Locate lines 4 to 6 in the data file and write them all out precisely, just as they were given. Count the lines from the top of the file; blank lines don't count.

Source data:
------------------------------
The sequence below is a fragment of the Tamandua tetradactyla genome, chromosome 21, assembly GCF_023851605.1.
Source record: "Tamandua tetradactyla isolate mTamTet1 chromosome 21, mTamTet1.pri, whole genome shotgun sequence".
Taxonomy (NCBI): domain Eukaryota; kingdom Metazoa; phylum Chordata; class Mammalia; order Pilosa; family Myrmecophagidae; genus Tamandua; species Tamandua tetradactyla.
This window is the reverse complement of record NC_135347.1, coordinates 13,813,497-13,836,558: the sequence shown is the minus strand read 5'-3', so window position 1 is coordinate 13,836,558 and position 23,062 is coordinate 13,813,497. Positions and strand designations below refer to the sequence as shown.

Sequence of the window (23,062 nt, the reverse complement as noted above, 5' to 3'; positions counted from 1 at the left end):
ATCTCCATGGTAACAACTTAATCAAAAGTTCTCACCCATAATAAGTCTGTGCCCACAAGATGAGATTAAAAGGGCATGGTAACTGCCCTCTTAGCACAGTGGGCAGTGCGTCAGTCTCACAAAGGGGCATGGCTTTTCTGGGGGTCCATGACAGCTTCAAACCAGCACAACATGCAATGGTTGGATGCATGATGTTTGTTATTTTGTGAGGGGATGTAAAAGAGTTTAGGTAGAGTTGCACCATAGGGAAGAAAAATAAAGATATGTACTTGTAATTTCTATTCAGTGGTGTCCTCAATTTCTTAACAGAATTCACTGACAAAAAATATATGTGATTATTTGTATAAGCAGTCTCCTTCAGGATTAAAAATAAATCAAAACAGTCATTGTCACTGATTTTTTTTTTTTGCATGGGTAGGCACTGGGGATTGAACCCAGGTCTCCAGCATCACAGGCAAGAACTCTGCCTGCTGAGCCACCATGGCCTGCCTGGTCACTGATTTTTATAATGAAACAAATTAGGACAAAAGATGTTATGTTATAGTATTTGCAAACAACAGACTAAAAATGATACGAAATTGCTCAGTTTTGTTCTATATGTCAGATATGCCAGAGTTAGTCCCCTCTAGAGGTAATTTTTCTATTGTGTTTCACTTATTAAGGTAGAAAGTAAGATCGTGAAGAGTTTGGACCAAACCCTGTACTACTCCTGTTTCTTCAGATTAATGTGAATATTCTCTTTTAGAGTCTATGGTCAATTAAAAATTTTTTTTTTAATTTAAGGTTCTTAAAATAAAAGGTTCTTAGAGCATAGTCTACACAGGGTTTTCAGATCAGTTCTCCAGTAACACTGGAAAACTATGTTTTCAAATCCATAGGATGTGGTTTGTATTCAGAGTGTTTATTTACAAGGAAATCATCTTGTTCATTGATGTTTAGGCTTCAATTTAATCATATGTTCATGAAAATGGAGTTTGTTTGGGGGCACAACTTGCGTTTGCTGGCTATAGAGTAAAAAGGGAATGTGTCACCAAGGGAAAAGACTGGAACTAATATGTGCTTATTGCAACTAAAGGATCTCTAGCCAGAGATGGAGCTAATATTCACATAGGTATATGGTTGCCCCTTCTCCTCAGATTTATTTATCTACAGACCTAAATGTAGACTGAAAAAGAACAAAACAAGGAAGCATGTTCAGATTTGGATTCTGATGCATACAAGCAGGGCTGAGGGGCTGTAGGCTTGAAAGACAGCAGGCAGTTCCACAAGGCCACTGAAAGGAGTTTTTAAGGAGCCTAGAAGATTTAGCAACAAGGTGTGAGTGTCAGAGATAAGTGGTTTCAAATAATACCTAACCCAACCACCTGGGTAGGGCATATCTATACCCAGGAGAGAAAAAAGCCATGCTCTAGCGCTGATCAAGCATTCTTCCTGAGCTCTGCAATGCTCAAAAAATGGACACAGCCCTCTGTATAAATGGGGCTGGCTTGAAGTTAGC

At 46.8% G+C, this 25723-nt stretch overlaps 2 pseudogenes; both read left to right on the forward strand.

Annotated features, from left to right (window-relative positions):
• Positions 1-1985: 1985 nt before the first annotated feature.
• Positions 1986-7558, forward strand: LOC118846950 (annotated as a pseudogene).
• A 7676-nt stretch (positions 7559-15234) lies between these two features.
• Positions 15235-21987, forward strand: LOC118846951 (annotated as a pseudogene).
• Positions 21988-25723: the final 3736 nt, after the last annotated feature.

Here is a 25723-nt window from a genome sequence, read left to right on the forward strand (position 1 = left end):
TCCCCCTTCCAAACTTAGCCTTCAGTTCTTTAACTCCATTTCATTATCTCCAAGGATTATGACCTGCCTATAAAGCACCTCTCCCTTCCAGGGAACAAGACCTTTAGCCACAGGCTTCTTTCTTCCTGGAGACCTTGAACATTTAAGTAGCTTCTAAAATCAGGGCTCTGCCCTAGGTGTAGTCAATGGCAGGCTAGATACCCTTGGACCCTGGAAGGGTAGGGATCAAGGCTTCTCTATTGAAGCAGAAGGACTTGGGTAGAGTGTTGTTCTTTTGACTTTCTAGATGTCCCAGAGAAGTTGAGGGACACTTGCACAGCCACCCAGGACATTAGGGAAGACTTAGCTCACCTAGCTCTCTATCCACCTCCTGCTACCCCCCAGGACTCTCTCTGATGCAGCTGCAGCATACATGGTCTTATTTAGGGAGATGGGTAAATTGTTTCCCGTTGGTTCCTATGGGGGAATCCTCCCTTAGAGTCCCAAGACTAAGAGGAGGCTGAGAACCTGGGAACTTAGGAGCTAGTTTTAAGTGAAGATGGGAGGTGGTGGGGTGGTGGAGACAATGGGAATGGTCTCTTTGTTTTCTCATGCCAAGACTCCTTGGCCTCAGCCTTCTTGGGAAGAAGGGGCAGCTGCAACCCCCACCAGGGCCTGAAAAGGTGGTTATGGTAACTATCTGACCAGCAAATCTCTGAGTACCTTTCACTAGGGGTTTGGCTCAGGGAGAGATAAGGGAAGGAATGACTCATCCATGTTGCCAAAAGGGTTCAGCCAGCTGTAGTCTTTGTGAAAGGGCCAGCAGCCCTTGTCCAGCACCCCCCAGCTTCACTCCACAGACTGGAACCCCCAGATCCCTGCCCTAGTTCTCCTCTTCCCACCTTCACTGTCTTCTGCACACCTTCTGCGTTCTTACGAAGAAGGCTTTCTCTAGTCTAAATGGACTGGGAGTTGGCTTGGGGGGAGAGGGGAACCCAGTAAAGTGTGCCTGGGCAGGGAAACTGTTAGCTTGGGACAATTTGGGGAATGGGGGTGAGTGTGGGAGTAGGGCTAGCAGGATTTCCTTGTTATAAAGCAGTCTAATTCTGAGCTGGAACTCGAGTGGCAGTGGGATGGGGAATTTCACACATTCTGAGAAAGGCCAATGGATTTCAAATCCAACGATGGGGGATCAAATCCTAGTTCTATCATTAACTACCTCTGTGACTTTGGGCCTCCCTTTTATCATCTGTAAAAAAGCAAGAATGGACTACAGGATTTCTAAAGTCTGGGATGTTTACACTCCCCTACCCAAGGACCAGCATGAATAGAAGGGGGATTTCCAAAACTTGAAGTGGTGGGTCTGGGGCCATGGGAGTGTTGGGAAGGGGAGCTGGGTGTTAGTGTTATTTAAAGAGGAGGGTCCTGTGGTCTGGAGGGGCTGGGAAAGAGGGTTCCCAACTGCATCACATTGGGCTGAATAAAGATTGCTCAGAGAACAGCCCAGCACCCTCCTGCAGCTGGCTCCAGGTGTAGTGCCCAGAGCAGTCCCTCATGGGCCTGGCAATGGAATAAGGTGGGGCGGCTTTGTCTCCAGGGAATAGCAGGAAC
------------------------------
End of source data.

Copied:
This window is the reverse complement of record NC_135347.1, coordinates 13,813,497-13,836,558: the sequence shown is the minus strand read 5'-3', so window position 1 is coordinate 13,836,558 and position 23,062 is coordinate 13,813,497. Positions and strand designations below refer to the sequence as shown.

Sequence of the window (23,062 nt, the reverse complement as noted above, 5' to 3'; positions counted from 1 at the left end):
ATCTCCATGGTAACAACTTAATCAAAAGTTCTCACCCATAATAAGTCTGTGCCCACAAGATGAGATTAAAAGGGCATGGTAACTGCCCTCTTAGCACAGTGGGCAGTGCGTCAGTCTCACAAAGGGGCATGGCTTTTCTGGGGGTCCATGACAGCTTCAAACCAGCACAACATGCAATGGTTGGATGCATGATGTTTGTTATTTTGTGAGGGGATGTAAAAGAGTTTAGGTAGAGTTGCACCATAGGGAAGAAAAATAAAGATATGTACTTGTAATTTCTATTCAGTGGTGTCCTCAATTTCTTAACAGAATTCACTGACAAAAAATATATGTGATTATTTGTATAAGCAGTCTCCTTCAGGATTAAAAATAAATCAAAACAGTCATTGTCACTGATTTTTTTTTTTTGCATGGGTAGGCACTGGGGATTGAACCCAGGTCTCCAGCATCACAGGCAAGAACTCTGCCTGCTGAGCCACCATGGCCTGCCTGGTCACTGATTTTTATAATGAAACAAATTAGGACAAAAGATGTTATGTTATAGTATTTGCAAACAACAGACTAAAAATGATACGAAATTGCTCAGTTTTGTTCTATATGTCAGATATGCCAGAGTTAGTCCCCTCTAGAGGTAATTTTTCTATTGTGTTTCACTTATTAAGGTAGAAAGTAAGATCGTGAAGAGTTTGGACCAAACCCTGTACTACTCCTGTTTCTTCAGATTAATGTGAATATTCTCTTTTAGAGTCTATGGTCAATTAAAAATTTTTTTTTTAATTTAAGGTTCTTAAAATAAAAGGTTCTTAGAGCATAGTCTACACAGGGTTTTCAGATCAGTTCTCCAGTAACACTGGAAAACTATGTTTTCAAATCCATAGGATGTGGTTTGTATTCAGAGTGTTTATTTACAAGGAAATCATCTTGTTCATTGATGTTTAGGCTTCAATTTAATCATATGTTCATGAAAATGGAGTTTGTTTGGGGGCACAACTTGCGTTTGCTGGCTATAGAGTAAAAAGGGAATGTGTCACCAAGGGAAAAGACTGGAACTAATATGTGCTTATTGCAACTAAAGGATCTCTAGCCAGAGATGGAGCTAATATTCACATAGGTATATGGTTGCCCCTTCTCCTCAGATTTATTTATCTACAGACCTAAATGTAGACTGAAAAAGAACAAAACAAGGAAGCATGTTCAGATTTGGATTCTGATGCATACAAGCAGGGCTGAGGGGCTGTAGGCTTGAAAGACAGCAGGCAGTTCCACAAGGCCACTGAAAGGAGTTTTTAAGGAGCCTAGAAGATTTAGCAACAAGGTGTGAGTGTCAGAGATAAGTGGTTTCAAATAATACCTAACCCAACCACCTGGGTAGGGCATATCTATACCCAGGAGAGAAAAAAGCCATGCTCTAGCGCTGATCAAGCATTCTTCCTGAGCTCTGCAATGCTCAAAAAATGGACACAGCCCTCTGTATAAATGGGGCTGGCTTGAAGTTAGC